(583eq) Pd-Based Bimetallic Core-Shell Catalysts for Direct Formic Acid Fuel Cells
Pd-based Bimetallic Core-Shell Catalysts for Direct Formic Acid Fuel Cells
Shuozhen Hua, Louis Scudierob, Su Haa
a The Gene and Linda Voiland School of Chemical Engineering and Bioengineering, Washington State University, Pullman, WA 99164
b Chemistry Department and Materials Science and Engineering Program, Washington State University, Pullman, WA 99164
The potential use of CO2-derived fuels in so-called regenerative direct formic acid fuel cell (DFAFC) system holds interesting prospects for future energy systems based on non-fossil energy sources. In the regenerative DFAFC system, formic acid is used as an energy carrier and it is important to efficiently oxidize formic acid at the fuel cell’s anode to achieve a high system performance. Among all catalysts, Pd has attracted a lot of attention due to its superior catalytic activity on formic acid oxidation. However, it is expensive and shows a poor long-term stability due to surface poisoning caused by intermediate species that form during the reaction. To minimize poisoning of the anode catalyst and lower the cost, Pd-based bimetallic catalysts are investigated.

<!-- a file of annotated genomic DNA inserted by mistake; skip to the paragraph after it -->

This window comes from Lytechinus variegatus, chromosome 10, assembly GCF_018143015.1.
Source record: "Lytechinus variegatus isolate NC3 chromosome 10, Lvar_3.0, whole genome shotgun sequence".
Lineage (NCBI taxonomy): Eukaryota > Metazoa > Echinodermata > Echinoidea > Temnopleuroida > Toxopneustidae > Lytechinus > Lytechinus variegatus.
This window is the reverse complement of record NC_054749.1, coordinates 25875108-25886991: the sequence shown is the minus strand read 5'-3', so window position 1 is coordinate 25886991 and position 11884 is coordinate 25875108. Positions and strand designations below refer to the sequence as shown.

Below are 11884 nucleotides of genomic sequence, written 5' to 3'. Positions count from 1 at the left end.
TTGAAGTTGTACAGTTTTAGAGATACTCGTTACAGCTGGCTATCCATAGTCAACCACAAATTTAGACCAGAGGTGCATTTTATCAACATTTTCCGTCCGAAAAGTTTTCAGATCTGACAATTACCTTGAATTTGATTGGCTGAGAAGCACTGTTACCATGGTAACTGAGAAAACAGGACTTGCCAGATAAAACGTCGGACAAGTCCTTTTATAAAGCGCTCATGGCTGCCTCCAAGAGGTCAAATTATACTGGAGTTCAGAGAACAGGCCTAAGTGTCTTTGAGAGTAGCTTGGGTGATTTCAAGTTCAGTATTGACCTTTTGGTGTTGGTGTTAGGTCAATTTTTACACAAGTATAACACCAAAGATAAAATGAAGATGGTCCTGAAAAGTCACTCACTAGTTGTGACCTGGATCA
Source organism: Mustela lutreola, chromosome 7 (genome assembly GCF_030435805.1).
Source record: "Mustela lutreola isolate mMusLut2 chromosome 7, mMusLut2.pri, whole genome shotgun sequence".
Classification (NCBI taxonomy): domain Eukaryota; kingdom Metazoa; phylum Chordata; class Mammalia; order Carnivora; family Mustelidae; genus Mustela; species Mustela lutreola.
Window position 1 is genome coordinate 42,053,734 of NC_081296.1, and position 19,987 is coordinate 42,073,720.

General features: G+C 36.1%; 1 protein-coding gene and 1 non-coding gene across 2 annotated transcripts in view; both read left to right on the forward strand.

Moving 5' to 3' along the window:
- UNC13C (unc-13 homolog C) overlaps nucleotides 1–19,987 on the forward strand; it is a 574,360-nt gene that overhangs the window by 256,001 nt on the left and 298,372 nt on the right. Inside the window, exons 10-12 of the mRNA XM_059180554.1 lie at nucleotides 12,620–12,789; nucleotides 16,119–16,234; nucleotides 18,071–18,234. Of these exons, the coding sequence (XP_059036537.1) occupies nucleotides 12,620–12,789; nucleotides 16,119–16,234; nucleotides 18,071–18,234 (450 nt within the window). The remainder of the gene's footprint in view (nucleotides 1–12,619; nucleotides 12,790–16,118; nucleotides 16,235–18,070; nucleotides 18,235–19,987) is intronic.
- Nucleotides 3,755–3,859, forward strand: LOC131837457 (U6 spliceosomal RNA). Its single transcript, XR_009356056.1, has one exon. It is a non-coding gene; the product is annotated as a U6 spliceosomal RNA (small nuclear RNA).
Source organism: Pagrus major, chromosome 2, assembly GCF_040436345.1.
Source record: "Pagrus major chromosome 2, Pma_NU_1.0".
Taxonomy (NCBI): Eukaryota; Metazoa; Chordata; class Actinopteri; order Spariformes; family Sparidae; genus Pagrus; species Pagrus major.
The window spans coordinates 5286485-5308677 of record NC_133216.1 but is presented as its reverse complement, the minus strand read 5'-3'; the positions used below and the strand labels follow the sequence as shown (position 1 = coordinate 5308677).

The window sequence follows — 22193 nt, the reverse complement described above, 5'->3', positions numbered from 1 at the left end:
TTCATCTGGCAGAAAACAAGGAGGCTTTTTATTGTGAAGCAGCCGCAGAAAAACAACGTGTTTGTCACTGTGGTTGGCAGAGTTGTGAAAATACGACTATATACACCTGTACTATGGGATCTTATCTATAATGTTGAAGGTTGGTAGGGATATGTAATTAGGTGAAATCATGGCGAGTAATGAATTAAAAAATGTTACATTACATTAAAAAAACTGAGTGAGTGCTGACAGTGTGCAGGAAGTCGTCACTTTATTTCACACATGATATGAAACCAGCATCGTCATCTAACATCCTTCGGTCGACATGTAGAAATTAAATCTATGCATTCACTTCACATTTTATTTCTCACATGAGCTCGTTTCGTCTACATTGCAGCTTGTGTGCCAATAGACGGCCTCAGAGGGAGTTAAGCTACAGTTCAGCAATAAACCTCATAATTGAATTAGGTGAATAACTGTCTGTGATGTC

From previous work we found that a change in the electronic structure of the Pd surface significantly alters the activity and stability of Pd towards formic acid electro-oxidation. In this study, about 10 nm M-Pd (M = Au, Ru, Cu, etc.) bimetallic core-shell nanoparticles with Pd as the shell are prepared. The particle size and shape are measured by TEM. X-ray photoelectron spectroscopy (XPS) results show a binding energy (BE) shift of Pd peaks to a higher binding energy, while M peaks shift in an opposite direction compared to their pure metal states. Those opposite BE shifts indicate that there is charge transfer from Pd to M (M = Au, Ru, Cu, etc.). In addition, a change of the valence band shape and shift of the d-band center away from the Fermi level are also observed in the XPS valence bands for the M-Pd samples with different core M metals. This electronic perturbation of the Pd surface results in a surface chemical alteration between the intermediate species and the Pd surface. As a result, changes in current density and stability of formic acid electro-oxidation are observed by cyclic voltammetry (CV) and chronoamperometry (CA). A correlation between XPS findings (BE shift and d-band center shift) and electrochemical activity and stability toward formic acid electro-oxidation is demonstrated for M-Pd core-shell nanoparticles.